(S)Mashed Potatoes

I don’t think it’s much of a confession to reveal that I love mashed potatoes. Next to french fries, they’re probably my favorite side dish. I try to eat healthy and restrict my intake of both, but every now and then I need a potato infusion.

My favorite kind of mashed potatoes is a rough mash, with the skins still on and fairly chunky. Some would call these “smashed potatoes,” actually — hence, the title of this post. I have found that the best potatoes for achieving this end result are Yukon golds and the larger red potatoes. Yukons have a creamier texture, while the red potatoes make a nicer skin-on mash.

I figure on 2 medium or 3 small potatoes per person. This usually makes more than we can eat, meaning leftovers, so if you have trouble controlling your potato intake, you may want to cut down the recipe accordingly. Cover the potatoes with cold water in a large pot, salt generously and bring to a boil over high. Reduce the heat to medium, or enough to hold a steady simmer, and cook until the potatoes are easily pierced with a fork, which may take anywhere from 20 minutes for very small potatoes to 40 minutes for very large ones. Drain and let dry.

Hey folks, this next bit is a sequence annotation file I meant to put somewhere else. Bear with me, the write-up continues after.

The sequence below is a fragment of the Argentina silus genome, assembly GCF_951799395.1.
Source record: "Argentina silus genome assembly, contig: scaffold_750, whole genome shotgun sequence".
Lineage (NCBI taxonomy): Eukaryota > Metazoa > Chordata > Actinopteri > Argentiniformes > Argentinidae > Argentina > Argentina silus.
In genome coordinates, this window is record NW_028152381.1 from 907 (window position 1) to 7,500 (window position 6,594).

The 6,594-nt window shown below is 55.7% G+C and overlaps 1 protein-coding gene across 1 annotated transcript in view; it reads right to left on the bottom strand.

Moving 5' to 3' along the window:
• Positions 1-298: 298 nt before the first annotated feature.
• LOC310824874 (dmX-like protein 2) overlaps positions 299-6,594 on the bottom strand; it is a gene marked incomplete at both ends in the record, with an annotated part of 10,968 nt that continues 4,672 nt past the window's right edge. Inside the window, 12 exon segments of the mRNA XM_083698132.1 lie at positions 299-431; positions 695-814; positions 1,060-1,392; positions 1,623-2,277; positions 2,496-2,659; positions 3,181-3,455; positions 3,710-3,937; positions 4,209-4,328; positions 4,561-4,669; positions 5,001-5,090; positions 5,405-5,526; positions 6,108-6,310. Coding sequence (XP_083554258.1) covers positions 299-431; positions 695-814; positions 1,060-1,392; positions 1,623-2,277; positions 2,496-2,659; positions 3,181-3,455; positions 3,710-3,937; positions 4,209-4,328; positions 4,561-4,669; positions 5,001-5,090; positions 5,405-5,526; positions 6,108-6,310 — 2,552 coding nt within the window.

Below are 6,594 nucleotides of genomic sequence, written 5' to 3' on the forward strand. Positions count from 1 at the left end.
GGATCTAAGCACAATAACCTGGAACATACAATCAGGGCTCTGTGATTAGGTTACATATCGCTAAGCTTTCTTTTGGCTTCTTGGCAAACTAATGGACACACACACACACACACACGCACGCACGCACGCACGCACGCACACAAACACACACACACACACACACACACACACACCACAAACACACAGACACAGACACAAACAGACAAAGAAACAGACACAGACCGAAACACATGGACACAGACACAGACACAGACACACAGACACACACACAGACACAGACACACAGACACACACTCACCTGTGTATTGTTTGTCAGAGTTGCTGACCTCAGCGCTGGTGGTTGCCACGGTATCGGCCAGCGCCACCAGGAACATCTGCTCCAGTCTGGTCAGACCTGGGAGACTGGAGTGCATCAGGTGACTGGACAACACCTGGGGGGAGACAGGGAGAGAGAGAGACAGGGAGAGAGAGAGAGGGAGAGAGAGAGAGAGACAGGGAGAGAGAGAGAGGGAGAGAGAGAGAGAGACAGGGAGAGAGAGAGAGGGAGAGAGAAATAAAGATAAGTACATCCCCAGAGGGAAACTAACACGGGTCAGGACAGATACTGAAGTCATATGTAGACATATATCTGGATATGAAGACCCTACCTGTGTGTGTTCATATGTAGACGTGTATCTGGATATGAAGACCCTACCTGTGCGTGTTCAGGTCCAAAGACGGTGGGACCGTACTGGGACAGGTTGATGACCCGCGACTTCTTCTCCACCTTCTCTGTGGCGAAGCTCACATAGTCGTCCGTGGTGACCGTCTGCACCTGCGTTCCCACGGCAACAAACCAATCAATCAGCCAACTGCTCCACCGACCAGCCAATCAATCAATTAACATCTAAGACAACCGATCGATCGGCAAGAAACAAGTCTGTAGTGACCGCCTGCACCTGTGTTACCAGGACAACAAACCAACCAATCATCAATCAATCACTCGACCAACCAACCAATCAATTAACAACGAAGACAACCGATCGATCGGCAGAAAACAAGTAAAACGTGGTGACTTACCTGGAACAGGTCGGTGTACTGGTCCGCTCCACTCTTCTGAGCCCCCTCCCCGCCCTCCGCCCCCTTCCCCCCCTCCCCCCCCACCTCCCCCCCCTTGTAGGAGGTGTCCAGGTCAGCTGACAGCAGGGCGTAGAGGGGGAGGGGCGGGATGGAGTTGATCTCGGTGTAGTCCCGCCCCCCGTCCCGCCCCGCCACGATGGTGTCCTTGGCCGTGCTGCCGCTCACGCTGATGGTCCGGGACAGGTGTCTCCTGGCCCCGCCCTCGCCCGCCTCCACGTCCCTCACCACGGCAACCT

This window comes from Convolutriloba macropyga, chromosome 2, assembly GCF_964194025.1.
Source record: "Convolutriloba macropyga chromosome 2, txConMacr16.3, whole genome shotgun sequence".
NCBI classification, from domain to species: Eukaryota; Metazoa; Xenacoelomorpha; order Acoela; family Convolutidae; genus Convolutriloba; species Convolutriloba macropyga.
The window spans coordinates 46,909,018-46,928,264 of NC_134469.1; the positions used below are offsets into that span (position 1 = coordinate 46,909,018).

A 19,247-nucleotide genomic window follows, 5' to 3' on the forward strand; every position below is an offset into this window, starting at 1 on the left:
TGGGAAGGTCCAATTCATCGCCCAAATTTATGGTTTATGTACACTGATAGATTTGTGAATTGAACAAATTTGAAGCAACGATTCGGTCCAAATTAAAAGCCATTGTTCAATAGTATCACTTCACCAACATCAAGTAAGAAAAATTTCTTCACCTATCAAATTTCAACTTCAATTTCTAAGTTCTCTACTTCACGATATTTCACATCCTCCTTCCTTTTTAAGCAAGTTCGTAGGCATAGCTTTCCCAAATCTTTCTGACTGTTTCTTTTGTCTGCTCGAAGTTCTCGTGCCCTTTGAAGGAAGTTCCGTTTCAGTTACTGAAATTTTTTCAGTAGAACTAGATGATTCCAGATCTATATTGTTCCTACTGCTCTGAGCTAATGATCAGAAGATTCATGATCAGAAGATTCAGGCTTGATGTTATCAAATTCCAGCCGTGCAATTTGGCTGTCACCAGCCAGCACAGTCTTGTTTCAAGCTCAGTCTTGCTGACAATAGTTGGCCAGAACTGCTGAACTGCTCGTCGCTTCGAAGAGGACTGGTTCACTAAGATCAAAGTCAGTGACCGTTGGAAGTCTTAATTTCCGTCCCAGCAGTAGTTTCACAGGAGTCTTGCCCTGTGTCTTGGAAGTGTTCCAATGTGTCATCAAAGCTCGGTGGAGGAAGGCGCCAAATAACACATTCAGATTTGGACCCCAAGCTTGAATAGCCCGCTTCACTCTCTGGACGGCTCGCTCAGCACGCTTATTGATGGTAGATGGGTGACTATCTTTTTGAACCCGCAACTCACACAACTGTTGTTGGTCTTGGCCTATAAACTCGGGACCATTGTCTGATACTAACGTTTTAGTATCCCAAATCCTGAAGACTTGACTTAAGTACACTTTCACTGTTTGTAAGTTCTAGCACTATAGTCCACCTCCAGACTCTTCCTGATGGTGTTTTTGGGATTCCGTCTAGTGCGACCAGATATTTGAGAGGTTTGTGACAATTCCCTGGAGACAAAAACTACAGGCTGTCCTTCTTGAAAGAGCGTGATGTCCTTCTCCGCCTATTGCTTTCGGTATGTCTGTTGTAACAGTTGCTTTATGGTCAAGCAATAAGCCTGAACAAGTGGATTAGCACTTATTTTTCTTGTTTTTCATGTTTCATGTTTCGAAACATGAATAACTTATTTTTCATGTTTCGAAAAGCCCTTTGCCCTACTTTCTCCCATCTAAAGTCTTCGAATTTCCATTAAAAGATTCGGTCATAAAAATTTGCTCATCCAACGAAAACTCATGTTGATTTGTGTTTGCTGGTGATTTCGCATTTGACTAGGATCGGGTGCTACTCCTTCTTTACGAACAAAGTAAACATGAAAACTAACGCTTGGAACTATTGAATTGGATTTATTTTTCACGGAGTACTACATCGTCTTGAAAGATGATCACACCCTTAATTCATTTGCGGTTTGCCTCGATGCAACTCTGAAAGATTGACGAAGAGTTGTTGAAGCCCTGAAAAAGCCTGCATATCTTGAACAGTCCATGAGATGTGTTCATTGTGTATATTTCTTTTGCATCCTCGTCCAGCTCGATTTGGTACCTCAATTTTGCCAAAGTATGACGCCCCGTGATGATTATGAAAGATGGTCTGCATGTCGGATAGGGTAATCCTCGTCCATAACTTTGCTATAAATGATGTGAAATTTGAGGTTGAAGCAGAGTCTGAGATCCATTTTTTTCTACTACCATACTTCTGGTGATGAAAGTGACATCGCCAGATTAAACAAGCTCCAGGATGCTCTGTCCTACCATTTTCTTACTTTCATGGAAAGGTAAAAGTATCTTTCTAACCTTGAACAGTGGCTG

As for the mashing implement, an old-fashioned potato masher works well for me. A ricer or food mill would result in potatoes that are too creamy for my tastes. Mash until the desired chunkiness is achieved.

I have tried many additions to mashed potatoes and haven’t found many combinations I don’t like. For the fat, I use 1 tbsp. melted butter per person. Melting the butter first ensures it will combine well without a lot of excess mashing. (I am still experimenting with olive oil — results will follow). I usually add the butter first, mix it in and then add the dairy, although if I am using cheese, I may mix that with the butter before adding both to the potatoes.

I figure on 2 tbsp. of a dairy addition per person. My favorite dairy mix-ins are:

  • half-and-half
  • sour cream
  • cream cheese
  • buttermilk

Add plenty of pepper and perhaps some snipped chives, and you’re good to go. However, if you want to make mashed potatoes even more special, it’s fun to experiment. Try any of the following mixed in after adding the dairy:

  • other fresh herbs
  • soft cheese or Parmesan
  • pesto
  • salsa
  • garlic: boil a couple of cloves with the potatoes and saute some more minced with the butter while it melts

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4 thoughts on “(S)Mashed Potatoes

  1. […] forget you can also mash or oven-fry your potatoes. Oh, how could you […]

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